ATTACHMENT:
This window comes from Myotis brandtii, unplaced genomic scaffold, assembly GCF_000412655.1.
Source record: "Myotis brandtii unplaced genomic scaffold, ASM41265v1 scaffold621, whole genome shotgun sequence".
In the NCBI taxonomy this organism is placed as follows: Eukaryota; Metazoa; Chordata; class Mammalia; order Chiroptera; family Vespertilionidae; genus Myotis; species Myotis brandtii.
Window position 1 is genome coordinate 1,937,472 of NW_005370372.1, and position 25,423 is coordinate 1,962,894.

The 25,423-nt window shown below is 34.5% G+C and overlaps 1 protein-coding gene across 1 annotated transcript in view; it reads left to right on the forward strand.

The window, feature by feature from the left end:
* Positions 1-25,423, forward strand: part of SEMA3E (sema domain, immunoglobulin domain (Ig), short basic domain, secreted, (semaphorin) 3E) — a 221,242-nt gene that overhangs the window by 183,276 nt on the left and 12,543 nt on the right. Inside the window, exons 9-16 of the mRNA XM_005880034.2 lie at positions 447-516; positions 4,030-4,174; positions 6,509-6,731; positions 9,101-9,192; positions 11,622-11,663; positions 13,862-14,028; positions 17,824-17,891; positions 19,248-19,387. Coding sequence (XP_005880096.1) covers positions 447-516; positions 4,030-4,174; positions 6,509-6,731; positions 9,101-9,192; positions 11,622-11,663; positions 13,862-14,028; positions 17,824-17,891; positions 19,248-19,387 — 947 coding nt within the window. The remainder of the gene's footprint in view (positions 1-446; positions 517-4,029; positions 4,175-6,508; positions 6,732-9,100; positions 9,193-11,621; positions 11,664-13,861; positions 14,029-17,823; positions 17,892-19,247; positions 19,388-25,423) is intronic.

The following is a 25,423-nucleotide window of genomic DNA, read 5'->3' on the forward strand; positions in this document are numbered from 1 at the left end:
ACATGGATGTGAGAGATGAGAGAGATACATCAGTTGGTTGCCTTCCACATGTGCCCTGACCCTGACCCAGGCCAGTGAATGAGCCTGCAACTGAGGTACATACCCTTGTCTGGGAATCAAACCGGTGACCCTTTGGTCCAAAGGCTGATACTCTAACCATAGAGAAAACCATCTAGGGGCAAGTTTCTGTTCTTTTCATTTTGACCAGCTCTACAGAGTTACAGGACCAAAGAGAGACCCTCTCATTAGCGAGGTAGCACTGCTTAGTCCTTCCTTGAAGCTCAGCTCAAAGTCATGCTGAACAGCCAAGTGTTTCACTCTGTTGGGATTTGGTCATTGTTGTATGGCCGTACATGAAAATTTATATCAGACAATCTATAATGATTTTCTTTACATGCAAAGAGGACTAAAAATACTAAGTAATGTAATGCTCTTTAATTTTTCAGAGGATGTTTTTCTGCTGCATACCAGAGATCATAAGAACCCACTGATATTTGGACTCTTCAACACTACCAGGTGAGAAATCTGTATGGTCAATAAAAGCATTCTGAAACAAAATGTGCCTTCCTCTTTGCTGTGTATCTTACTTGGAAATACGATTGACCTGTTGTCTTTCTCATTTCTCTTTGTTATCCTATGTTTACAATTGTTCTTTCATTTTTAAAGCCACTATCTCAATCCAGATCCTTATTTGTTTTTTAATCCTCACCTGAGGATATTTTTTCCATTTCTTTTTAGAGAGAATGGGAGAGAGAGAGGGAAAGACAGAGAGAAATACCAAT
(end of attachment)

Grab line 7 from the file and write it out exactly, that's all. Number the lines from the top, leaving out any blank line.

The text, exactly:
* Positions 1-25,423, forward strand: part of SEMA3E (sema domain, immunoglobulin domain (Ig), short basic domain, secreted, (semaphorin) 3E) — a 221,242-nt gene that overhangs the window by 183,276 nt on the left and 12,543 nt on the right. Inside the window, exons 9-16 of the mRNA XM_005880034.2 lie at positions 447-516; positions 4,030-4,174; positions 6,509-6,731; positions 9,101-9,192; positions 11,622-11,663; positions 13,862-14,028; positions 17,824-17,891; positions 19,248-19,387. Coding sequence (XP_005880096.1) covers positions 447-516; positions 4,030-4,174; positions 6,509-6,731; positions 9,101-9,192; positions 11,622-11,663; positions 13,862-14,028; positions 17,824-17,891; positions 19,248-19,387 — 947 coding nt within the window. The remainder of the gene's footprint in view (positions 1-446; positions 517-4,029; positions 4,175-6,508; positions 6,732-9,100; positions 9,193-11,621; positions 11,664-13,861; positions 14,029-17,823; positions 17,892-19,247; positions 19,388-25,423) is intronic.